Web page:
Nato's 19 ambassadors have agreed on an operational plan that would see about 3,000 troops being sent to Macedonia to disarm the rebels under an agreed peace deal. Yesterday they met again for about an hour but made no announcement on any deployment amid mixed signals over the timetable for intervention.

The situation has become more complicated since the alliance drew up its plan. It was laid down before the latest round of violence erupted and was meant as an inducement for both sides to strike a deal.

The current plan would only come into effect when the Slav-dominated government of Macedonia and the rebels agree to a political deal giving ethnic Albanians increased political rights. In exchange the rebels would agree to disarm and allow Nato peace-keepers to collect their weapons.

Last Thursday Lord Robertson of Port Ellen, the Nato secretary general, welcomed the agreement by both sides to stop hostilities but said that Western troops would be sent only when "a sustainable political settlement that makes our deployment both necessary and safe".

The alliance says that the number of soldiers pledged may make it possible to expand the 3,000-strong force perhaps by as much as 2,000 if the security outlook deteriorates.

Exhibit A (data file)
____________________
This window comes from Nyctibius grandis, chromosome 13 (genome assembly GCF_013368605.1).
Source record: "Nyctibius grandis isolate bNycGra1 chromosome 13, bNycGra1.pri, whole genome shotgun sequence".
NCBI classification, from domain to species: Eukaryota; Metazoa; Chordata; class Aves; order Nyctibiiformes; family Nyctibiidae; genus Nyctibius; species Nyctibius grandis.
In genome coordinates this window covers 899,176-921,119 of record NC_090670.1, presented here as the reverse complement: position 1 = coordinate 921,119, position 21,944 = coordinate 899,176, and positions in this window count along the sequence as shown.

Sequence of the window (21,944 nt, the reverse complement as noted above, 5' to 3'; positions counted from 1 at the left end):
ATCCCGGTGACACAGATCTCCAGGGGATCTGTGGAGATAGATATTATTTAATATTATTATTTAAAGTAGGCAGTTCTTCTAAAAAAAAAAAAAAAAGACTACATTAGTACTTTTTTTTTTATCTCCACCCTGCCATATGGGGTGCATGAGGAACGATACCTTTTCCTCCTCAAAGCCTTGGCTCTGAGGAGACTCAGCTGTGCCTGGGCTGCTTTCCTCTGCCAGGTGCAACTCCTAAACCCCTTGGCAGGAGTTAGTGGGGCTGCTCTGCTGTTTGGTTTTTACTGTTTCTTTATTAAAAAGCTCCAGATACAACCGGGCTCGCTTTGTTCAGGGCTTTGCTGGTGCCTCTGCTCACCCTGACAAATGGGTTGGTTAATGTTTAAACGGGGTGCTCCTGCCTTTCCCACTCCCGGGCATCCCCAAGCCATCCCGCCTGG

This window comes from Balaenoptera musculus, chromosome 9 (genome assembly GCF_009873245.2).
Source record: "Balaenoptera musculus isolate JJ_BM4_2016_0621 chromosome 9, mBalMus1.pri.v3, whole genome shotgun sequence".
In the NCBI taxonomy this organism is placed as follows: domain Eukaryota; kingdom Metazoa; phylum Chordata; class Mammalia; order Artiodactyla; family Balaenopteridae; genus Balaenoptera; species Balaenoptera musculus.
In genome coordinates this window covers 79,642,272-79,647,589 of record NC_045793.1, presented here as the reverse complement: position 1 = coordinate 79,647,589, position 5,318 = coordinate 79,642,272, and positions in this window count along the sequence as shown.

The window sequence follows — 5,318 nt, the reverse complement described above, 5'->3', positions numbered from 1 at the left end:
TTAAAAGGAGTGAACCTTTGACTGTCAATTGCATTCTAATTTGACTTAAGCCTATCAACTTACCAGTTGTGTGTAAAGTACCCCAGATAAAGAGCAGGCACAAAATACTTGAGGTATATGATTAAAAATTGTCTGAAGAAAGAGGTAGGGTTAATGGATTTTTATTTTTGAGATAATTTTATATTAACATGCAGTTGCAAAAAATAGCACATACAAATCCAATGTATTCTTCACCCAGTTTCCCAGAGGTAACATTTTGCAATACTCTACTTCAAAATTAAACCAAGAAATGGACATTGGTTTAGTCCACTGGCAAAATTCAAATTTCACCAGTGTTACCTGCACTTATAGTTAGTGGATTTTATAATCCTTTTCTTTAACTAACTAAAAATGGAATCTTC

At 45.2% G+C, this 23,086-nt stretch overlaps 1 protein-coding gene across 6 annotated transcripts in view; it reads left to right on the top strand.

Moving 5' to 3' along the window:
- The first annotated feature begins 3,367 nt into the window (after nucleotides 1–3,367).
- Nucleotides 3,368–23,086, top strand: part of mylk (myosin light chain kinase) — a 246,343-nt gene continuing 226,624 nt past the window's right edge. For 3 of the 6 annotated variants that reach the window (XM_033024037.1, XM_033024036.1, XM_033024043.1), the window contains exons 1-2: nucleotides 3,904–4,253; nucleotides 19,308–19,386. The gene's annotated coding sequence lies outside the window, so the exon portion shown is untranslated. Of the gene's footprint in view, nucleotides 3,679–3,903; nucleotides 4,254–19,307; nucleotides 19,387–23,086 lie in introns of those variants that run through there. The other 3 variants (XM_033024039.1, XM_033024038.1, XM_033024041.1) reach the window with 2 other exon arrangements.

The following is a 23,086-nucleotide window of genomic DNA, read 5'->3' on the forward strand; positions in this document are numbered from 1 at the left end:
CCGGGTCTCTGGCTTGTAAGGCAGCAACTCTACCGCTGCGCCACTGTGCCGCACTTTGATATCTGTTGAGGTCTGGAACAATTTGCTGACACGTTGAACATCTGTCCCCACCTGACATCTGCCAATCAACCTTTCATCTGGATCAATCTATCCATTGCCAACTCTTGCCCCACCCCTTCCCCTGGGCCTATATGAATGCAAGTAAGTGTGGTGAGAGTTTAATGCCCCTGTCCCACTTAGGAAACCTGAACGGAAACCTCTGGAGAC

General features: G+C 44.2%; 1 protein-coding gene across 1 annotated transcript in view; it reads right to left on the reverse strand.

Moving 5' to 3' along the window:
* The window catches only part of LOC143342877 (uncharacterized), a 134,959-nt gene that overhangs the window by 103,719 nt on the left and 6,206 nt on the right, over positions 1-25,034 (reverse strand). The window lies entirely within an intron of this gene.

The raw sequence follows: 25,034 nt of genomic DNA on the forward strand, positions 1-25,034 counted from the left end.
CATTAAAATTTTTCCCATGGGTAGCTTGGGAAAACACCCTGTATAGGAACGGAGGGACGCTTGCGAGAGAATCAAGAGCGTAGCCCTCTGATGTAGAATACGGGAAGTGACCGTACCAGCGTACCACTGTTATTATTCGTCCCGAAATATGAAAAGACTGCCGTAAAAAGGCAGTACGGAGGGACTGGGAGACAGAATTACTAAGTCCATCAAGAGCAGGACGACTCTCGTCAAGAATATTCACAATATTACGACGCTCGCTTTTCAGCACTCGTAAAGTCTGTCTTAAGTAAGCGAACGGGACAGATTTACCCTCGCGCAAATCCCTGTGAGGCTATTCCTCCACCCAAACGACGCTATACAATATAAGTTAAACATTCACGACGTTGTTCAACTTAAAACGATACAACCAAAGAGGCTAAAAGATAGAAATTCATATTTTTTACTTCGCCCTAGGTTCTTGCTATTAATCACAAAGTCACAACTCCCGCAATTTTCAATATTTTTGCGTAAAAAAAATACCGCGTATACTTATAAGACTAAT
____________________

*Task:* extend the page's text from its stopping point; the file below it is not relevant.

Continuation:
But in Macedonia yesterday there was still no breakthrough in attempts to translate the shaky ceasefire into a permanent peace underpinned by a political agreement.

The European envoy, FrançoisLéotard, and his American colleague, James Pardew, expressed optimism over the first round of talks, but both Macedonian and ethnic Albanian politicians insisted little progress has been made.

"We insist on our demands; it will be difficult to finish the negotiations," said an ethnic Albanian politician, Abdylhadi Veiseli. A Macedonian official, Nikola Popovski, also described the talks as "rather difficult".

Tetovo waits for fighting as talks falter.

the Irish Times

By Chris Stephen